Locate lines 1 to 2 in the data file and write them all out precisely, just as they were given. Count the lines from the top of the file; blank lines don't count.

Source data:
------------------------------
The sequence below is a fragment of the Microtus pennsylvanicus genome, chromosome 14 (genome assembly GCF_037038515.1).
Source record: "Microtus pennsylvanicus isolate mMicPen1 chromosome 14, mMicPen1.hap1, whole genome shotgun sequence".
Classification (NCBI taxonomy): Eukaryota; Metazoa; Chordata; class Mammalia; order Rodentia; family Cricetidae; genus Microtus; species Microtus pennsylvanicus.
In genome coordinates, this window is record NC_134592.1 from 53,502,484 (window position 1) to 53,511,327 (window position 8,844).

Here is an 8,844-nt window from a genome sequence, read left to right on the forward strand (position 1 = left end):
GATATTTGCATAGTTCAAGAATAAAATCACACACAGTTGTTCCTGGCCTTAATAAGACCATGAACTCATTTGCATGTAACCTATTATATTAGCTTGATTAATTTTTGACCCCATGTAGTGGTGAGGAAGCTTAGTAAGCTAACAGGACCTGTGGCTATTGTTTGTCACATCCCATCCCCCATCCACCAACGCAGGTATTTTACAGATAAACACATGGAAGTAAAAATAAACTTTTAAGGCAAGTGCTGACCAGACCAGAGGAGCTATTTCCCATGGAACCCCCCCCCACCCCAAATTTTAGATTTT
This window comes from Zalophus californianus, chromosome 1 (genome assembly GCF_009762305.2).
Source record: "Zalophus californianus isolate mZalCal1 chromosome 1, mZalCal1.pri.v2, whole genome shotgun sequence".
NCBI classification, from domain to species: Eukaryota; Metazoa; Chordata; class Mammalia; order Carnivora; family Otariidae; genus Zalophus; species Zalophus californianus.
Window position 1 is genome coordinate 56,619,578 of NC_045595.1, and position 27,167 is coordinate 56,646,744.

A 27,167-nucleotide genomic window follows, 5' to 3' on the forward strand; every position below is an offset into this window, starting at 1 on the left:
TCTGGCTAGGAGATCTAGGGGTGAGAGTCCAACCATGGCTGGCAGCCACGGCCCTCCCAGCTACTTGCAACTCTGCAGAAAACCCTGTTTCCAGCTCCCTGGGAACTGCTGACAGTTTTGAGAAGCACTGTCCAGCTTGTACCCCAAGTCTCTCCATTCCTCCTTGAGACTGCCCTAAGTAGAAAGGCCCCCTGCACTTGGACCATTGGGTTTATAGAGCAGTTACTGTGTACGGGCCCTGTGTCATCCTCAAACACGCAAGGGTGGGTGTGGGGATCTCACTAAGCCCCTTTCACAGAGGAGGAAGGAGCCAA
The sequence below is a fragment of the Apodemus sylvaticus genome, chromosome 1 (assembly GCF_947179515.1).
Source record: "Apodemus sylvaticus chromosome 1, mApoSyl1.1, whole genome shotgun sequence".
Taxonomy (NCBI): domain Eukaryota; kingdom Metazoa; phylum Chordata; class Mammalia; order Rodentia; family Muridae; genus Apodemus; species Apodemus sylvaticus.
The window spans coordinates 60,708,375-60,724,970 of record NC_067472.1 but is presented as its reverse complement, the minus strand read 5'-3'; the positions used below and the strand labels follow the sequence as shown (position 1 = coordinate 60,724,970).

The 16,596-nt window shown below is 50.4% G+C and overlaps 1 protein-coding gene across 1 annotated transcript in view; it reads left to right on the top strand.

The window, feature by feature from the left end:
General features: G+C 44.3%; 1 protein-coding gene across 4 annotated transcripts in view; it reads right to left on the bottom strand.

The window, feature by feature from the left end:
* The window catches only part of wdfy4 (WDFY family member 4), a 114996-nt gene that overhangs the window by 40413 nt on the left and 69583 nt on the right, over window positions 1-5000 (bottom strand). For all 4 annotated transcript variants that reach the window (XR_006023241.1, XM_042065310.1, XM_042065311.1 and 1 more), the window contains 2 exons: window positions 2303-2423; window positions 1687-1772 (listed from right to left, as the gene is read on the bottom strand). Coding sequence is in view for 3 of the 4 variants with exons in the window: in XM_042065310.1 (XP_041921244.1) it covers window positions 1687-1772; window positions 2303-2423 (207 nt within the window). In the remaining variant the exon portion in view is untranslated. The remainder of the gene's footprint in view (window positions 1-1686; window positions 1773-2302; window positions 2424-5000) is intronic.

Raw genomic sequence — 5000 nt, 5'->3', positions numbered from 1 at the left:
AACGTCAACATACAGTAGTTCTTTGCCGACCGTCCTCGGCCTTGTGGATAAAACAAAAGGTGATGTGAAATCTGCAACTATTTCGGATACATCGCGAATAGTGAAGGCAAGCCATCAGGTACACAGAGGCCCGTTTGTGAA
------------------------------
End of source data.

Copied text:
The sequence below is a fragment of the Microtus pennsylvanicus genome, chromosome 14 (genome assembly GCF_037038515.1).
Source record: "Microtus pennsylvanicus isolate mMicPen1 chromosome 14, mMicPen1.hap1, whole genome shotgun sequence".